Science of Reading – a Video Intro from Ed Week

The debate on how to teach early reading has raged for a century. But for the last few decades, the cognitive science has been clear: Teaching young kids how to crack the code—teaching systematic phonics—is the most reliable way to make sure that they learn how to read words.

Education Week interviewed longtime reading teachers caught in the evolving landscape of literacy instruction to ask what it was like for them to move from a familiar strategy for teaching reading to “science of reading”-based approaches to instruction. They described being handed a mashup of literacy curriculums over the years ranging from methods heavy on balanced literacy heavy to a “hodgepodge” of strategies that left them feeling insecure about their instructional ability and uncomfortable about students who left their classrooms without a strong reading foundation.

They also revealed how, after years of teaching reading, they’ve recently embraced a more systematic and explicit method of instruction that finally has them feeling confident in their teaching roles.

Oakland Unified Community Schools Initiatives – from Learning Policy Institute

Figure 1: Guiding Principles for Equitable Whole Child Design
Source: Learning Policy Institute & Turnaround for Children. (2021). Design principles for schools: Putting the science of learning and development into action.

The essential principles of whole child education are manifested in schools that include positive developmental relationships in which adults provide care and guidance that enable youth to grow their agency, learn skills, and take on new challenges; environments of safety and belonging in which young people feel physically and emotionally safe in their identities, knowing that they and their cultures are a valued part of the community; rich learning experiences that develop students’ deep understanding and center students by building on their strengths and experiences; the development of social, emotional, and cognitive skills, habits, and mindsets, including executive function, a growth mindset, personal and social awareness, interpersonal skills, resilience and perseverance, metacognition, and self-direction; and integrated support systems that enable schools to meet students’ holistic needs.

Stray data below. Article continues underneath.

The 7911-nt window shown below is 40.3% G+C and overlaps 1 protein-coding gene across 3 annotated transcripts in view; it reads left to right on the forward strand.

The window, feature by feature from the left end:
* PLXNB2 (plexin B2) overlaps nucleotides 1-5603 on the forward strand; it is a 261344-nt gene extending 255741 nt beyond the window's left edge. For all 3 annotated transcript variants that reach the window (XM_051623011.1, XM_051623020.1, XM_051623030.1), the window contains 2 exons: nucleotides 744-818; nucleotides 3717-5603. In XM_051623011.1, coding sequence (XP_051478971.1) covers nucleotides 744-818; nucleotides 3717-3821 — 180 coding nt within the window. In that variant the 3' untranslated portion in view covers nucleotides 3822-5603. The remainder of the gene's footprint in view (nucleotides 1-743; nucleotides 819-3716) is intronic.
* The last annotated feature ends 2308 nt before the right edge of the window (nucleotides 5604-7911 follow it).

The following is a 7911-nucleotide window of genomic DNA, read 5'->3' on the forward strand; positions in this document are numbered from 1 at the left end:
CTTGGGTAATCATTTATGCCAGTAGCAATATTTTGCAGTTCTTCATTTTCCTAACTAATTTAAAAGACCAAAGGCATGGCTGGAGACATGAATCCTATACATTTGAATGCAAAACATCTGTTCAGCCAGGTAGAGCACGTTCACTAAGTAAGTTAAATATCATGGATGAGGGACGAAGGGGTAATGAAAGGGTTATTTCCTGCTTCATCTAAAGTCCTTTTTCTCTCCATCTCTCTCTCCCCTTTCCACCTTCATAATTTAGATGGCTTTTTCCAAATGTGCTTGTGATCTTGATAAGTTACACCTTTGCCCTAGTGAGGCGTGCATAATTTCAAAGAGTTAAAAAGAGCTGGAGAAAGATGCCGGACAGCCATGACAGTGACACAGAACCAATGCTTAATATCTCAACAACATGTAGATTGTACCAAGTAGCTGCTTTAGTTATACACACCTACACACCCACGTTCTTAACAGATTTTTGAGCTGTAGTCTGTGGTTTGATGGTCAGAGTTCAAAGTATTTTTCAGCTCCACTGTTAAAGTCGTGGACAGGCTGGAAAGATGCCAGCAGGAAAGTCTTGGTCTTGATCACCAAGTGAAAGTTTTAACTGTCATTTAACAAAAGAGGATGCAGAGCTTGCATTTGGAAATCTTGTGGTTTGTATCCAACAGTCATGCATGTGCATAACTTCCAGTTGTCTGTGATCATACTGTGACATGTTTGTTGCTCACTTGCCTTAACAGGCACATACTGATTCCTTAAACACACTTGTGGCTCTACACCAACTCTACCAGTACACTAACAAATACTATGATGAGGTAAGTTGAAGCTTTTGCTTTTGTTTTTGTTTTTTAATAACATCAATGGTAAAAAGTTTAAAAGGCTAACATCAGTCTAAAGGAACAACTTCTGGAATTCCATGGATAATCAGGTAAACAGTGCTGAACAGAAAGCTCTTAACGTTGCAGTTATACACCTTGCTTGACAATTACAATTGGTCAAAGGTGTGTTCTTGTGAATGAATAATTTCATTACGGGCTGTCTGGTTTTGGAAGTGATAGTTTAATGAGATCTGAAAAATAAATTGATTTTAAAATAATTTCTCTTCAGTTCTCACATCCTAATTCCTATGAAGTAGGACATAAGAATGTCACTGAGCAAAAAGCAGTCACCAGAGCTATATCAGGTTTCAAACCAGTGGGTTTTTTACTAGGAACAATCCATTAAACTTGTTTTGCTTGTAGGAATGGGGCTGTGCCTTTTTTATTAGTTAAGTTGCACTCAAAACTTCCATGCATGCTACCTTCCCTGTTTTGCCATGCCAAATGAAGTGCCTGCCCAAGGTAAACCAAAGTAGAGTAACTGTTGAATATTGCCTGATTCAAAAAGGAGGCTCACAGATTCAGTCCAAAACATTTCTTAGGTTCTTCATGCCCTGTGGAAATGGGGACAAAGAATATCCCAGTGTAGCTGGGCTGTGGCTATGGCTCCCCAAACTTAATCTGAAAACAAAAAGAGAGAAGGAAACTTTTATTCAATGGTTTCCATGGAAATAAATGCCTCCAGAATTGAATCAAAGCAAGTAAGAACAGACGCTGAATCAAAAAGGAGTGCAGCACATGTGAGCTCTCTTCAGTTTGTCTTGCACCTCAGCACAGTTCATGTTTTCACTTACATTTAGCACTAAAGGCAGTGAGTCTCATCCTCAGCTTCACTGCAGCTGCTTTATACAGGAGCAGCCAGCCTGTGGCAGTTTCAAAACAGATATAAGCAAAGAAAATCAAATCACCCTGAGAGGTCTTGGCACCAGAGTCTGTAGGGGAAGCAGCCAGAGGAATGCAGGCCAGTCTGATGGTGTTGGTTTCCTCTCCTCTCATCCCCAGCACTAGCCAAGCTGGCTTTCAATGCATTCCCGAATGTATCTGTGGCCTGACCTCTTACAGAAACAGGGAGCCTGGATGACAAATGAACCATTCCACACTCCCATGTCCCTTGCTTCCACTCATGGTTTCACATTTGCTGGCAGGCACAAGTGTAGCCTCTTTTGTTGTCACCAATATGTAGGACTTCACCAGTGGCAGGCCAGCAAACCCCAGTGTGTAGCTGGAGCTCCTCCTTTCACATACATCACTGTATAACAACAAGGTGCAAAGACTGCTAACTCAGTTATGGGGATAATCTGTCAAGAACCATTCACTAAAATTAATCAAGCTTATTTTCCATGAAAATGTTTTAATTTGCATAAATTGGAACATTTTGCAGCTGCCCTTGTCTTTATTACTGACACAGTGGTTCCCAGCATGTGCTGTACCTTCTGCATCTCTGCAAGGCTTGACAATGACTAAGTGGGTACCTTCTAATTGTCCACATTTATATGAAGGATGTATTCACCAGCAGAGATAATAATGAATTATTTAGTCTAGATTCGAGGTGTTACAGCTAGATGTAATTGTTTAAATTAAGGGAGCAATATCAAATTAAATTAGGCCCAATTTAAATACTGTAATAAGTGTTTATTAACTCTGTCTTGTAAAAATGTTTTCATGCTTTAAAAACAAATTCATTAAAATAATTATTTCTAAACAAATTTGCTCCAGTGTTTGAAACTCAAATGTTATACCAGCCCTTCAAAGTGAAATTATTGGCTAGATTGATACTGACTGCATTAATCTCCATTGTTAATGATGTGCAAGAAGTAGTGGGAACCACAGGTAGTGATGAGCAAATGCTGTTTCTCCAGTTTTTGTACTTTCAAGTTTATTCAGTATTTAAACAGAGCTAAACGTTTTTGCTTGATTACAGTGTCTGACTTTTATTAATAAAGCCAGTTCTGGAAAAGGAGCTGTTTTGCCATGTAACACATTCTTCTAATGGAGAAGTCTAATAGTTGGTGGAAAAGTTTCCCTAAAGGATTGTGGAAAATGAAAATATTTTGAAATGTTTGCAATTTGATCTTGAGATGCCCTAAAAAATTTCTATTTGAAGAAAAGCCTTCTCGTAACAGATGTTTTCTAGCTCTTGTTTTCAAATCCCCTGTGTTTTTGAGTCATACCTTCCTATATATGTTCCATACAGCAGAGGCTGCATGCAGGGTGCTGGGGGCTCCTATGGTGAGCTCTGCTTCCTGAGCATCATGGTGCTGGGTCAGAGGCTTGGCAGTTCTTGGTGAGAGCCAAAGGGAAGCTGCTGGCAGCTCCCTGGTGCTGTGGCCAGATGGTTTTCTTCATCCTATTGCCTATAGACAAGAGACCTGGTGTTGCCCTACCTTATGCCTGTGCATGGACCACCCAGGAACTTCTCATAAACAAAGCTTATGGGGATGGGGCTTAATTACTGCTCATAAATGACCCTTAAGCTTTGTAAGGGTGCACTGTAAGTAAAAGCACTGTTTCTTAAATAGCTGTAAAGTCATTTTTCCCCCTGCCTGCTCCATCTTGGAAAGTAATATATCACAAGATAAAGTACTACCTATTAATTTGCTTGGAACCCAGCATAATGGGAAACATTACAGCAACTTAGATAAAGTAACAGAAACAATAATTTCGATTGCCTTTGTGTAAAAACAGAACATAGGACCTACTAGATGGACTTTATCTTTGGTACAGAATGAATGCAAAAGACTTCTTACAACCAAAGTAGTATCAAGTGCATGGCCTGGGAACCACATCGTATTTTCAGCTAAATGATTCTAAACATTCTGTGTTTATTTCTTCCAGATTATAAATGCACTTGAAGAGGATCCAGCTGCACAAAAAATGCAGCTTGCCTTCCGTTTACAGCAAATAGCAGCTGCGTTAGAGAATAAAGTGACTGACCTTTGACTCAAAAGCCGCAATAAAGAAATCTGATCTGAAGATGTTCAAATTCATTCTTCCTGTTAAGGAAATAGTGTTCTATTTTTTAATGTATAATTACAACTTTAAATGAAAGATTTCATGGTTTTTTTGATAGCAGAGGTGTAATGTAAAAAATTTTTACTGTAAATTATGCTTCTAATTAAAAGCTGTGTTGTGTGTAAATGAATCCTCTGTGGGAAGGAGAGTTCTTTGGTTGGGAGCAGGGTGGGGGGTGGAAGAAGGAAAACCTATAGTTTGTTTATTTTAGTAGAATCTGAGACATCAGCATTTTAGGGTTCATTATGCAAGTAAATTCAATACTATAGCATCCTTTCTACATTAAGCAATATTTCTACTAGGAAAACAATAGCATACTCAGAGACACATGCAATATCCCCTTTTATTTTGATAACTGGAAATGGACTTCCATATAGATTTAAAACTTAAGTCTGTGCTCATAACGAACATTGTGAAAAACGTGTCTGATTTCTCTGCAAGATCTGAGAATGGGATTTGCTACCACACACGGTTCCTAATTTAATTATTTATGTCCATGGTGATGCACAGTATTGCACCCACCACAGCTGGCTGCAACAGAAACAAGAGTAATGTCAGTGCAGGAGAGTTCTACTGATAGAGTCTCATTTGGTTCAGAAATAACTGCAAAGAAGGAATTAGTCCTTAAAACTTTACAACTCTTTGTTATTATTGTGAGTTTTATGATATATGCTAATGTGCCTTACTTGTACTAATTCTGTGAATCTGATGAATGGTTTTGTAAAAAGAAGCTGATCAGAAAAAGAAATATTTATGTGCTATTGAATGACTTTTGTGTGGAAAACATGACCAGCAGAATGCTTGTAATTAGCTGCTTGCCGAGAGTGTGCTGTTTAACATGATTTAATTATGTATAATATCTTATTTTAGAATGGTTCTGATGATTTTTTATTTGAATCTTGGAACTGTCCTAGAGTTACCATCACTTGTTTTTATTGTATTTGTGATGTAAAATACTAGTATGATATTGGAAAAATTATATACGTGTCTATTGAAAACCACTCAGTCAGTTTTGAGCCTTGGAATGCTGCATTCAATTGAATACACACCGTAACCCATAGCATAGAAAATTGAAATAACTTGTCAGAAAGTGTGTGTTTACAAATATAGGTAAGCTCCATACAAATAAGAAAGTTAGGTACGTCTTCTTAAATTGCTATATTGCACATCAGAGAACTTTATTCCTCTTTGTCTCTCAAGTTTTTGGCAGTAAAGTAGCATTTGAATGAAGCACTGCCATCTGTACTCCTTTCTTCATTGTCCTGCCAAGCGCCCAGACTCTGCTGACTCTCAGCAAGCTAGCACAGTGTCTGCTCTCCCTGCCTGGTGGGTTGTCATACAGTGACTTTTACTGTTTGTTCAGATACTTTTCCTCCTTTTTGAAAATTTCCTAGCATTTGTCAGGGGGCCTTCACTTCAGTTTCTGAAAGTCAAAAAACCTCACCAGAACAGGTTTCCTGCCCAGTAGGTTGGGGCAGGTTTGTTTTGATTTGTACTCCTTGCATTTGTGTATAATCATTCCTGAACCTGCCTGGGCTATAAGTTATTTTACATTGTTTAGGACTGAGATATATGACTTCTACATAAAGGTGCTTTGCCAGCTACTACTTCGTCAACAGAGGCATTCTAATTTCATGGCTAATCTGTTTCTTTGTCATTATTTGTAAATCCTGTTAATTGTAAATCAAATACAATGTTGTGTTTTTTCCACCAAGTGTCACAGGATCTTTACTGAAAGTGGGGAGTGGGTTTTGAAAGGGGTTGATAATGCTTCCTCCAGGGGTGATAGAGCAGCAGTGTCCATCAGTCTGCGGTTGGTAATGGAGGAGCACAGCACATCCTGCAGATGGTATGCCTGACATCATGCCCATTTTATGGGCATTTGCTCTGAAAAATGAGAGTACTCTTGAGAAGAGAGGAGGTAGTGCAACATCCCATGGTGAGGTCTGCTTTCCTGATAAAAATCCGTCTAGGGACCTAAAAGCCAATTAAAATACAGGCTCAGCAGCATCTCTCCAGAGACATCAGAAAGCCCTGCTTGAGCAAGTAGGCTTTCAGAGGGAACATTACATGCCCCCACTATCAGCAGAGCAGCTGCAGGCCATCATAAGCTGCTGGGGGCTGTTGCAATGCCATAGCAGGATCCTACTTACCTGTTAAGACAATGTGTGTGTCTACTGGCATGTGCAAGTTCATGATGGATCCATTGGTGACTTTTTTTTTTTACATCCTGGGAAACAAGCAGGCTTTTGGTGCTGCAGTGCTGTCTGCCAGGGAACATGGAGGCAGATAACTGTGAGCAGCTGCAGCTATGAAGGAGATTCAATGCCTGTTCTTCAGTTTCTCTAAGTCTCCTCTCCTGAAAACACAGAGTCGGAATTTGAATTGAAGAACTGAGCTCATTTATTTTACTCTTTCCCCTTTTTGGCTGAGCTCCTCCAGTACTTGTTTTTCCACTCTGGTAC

The four pillars of community schools can create the conditions for these principles to flourish. Community school pillars such as collaborative leadership and practices and active family and community engagement can orient these schools toward relationship building and inclusive forums that nurture a positive school climate. Dedicated community school managers or directors, who commonly hold positions in these institutions, can also help establish and maintain integrated support systems, making these interventions more accessible, coordinated, and equitable. Finally, with their attention to providing enriched and expanded learning, community schools can create opportunities for young people to engage in an array of learning experiences that pique their curiosity, nurture their full range of skills and habits, and engage them in meaningful and culturally relevant learning.

For Maui—Resilience and Communications in a Polycrisis World – by Dr. Joseph Fiskel, Ohio State Univ

Dr. Joseph Fiksel is Professor Emeritus at The Ohio State University and a Visiting Scholar at George Washington University. He is the author of Resilient by Design (Island Press, 2015) and has provided consulting services to companies, governments, and industry associations worldwide.